While a number of observational trials have demonstrated a positive correlation between survival and CCF, recent studies have found the opposite (11,12). Cheskes et al found that in patients with the highest compression fraction (>80%), survival was lowest (13). To reconcile these inconsistencies Wik et al sought to determine the true importance of CCF (14). Using the CIRC data set, they examined the subset of patients who received manual chest compressions and extracted the CCF. The authors performed a regression analysis to determine if there was an association between CCF and age, duration of resuscitative efforts, and number of defibrillations.
A total of 1,997 cases had complete data and were used for this secondary analysis. In the unadjusted analysis, the authors found that increasing CCF was associated with decreased survival. It was only when the authors controlled all the factors that influence outcomes that they found a concordant rate of survival and CCF. The authors hypothesized that these contradictory findings were likely due to the fact that there are important prognostic factors that directly affect CCF in a negative fashion, but improved overall survival. Most notable is the presence of a shockable rhythm. Pauses will inherently be longer in patients who require defibrillation than those that are in a PEA or asystole reducing CCF, while markedly improving outcomes.
And so we are left with competing priorities. Stuck between diagnostic urgency and therapeutic necessity. As always this is not a decision that can be protocolized in a dogmatic fashion, rather is a judgment made at the bedside, for that patient, at that moment. Which is more valuable, the diagnostic information garnered from the bedside US, or the hemodynamic support provided by the ongoing chest compressions? In the patient with a shockable rhythm, bedside US provides no added benefit to rapid defibrillation. But for the patient with PEA or asystole, where the likelihood of survival with chest compressions alone is minimal, these extra seconds spent in search of a correctable etiology may in fact be life saving.
- Huis in ’t Veld MA, et al. Ultrasound use during cardiopulmonary resuscitation is associated with delays in chest compressions. Resuscitation (2017)
- Idris AH, Guffey Det al Resuscitation Outcomes Consortium Investigators. Chest compression rates and survival following out-of-hospital cardiac arrest. Crit Care Med. 2015;43:840–848.
- Jost D, Degrange H, Verret C, Hersan O, Banville IL, Chapman FW, Lank P, Petit JL, Fuilla C, Migliani R, Carpentier JP, DEFI 2005 Work Group: DEFI 2005. a randomized controlled trial of the effect of automated external defibrillator cardiopulmonary resuscitation protocol on outcome from out-of-hospital cardiac arrest. Circulation. 121: 1614-1622. 10.1161/CIRCULATIONAHA.109.878389.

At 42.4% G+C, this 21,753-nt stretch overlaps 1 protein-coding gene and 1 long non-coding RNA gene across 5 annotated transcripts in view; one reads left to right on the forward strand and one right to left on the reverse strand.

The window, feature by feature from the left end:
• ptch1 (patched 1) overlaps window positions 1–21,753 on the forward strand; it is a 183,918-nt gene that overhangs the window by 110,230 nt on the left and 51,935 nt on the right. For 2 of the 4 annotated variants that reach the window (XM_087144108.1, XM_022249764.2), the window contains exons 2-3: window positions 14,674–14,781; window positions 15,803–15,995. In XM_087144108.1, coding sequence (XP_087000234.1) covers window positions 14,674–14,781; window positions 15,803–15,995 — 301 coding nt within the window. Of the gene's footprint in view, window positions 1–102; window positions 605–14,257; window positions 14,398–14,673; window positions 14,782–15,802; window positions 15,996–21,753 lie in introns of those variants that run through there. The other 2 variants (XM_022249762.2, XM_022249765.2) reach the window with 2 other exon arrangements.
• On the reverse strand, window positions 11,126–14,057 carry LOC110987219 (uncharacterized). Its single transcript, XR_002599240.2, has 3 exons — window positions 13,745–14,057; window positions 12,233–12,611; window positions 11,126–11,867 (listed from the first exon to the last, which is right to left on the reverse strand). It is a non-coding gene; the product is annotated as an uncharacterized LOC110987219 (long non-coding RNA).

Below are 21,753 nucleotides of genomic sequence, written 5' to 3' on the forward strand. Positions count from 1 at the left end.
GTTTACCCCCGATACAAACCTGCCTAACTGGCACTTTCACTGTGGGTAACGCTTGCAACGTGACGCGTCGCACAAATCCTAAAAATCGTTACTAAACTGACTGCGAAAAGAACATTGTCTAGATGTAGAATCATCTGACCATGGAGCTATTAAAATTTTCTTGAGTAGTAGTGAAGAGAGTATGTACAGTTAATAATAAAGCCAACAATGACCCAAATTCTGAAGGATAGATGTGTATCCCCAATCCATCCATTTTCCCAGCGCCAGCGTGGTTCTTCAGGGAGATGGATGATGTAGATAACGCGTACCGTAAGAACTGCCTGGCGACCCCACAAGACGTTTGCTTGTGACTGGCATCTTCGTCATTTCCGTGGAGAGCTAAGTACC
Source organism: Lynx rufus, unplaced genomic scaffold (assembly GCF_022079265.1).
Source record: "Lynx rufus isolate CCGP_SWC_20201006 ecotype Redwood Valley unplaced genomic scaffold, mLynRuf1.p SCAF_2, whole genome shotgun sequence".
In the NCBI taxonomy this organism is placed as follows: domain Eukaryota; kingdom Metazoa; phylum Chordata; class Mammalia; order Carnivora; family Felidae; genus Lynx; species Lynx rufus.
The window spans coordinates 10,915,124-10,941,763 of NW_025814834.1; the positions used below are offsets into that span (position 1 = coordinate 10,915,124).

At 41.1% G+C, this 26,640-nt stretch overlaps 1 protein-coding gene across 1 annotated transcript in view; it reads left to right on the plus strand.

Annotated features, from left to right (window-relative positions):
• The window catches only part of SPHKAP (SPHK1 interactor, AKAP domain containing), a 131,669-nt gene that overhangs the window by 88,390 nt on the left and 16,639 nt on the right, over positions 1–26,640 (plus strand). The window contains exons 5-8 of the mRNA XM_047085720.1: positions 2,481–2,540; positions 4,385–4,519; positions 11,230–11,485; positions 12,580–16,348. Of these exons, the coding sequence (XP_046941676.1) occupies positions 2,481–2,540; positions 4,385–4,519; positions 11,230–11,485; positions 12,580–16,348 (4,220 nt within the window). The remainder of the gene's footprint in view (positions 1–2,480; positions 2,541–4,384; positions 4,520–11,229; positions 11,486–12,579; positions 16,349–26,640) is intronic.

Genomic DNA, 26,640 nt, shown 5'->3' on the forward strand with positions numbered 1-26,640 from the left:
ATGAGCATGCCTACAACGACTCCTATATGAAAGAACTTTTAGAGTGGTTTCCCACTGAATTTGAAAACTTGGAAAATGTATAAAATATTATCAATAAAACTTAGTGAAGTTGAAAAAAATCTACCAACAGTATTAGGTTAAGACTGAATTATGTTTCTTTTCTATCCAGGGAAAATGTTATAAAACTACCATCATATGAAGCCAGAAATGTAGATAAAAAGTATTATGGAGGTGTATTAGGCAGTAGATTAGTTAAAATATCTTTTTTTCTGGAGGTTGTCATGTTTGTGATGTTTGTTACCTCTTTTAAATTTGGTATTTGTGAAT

- Nichol G, Leroux B, Wang H, et al. Trial of Continuous or Interrupted Chest Compressions during CPR. N Engl J Med. 2015;373(23):2203-14.
- Hallstrom A, Rea TD, Sayre MR, et al. Manual chest compression vs use of an automated chest compression device during resuscitation following out-of-hospital cardiac arrest: a randomized trial. JAMA. 2006;295(22):2620-8.
- Smekal D, Johansson J, Huzevka T, Rubertsson S. A pilot study of mechanical chest compressions with the LUCAS™ device in cardiopulmonary resuscitation. Resuscitation. 2011;82(6):702-6.
- Rubertsson S, Lindgren E, Smekal D, et al. Mechanical chest compressions and simultaneous defibrillation vs conventional cardiopulmonary resuscitation in out-of-hospital cardiac arrest: the LINC randomized trial. JAMA. 2014;311(1):53-61.
- Wik L, Olsen JA, Persse D, et al. Manual vs. integrated automatic load-distributing band CPR with equal survival after out of hospital cardiac arrest. The randomized CIRC trial. Resuscitation. 2014;85(6):741-8.
- Perkins GD, Lall R, Quinn T, et al. Mechanical versus manual chest compression for out-of-hospital cardiac arrest (PARAMEDIC): a pragmatic, cluster randomised controlled trial. Lancet. 2015;385(9972):947-55.
- Vaillancourt C, Everson-Stewart S, Christenson J, et al. The impact of increased chest compression fraction on return of spontaneous circulation for out of hospital cardiac arrest patients not in ventricular fibrillation. Resuscitation. 2011;82(12):1501-1507.
- Christenson J, Andrusiek D, Everson-Stewart S, et al. Chest compression fraction determines survival in patients with out-of-hospital ventricular fibrillation. Circulation. 2009;120(13):1241-1247.
- Cheskes S, Schmicker RH, Rea T, et al. Chest compression fraction: A time dependent variable of survival in shockable out-of-hospital cardiac arrest. Resuscitation. 2015;97:129-35.
- Wik L, Olsen JA, Persse D, et al. Why do some studies find that CPR fraction is not a predictor of survival?. Resuscitation. 2016;104:59-62.
University of Georgetown
Resuscitation and Critical Care Fellowship Graduate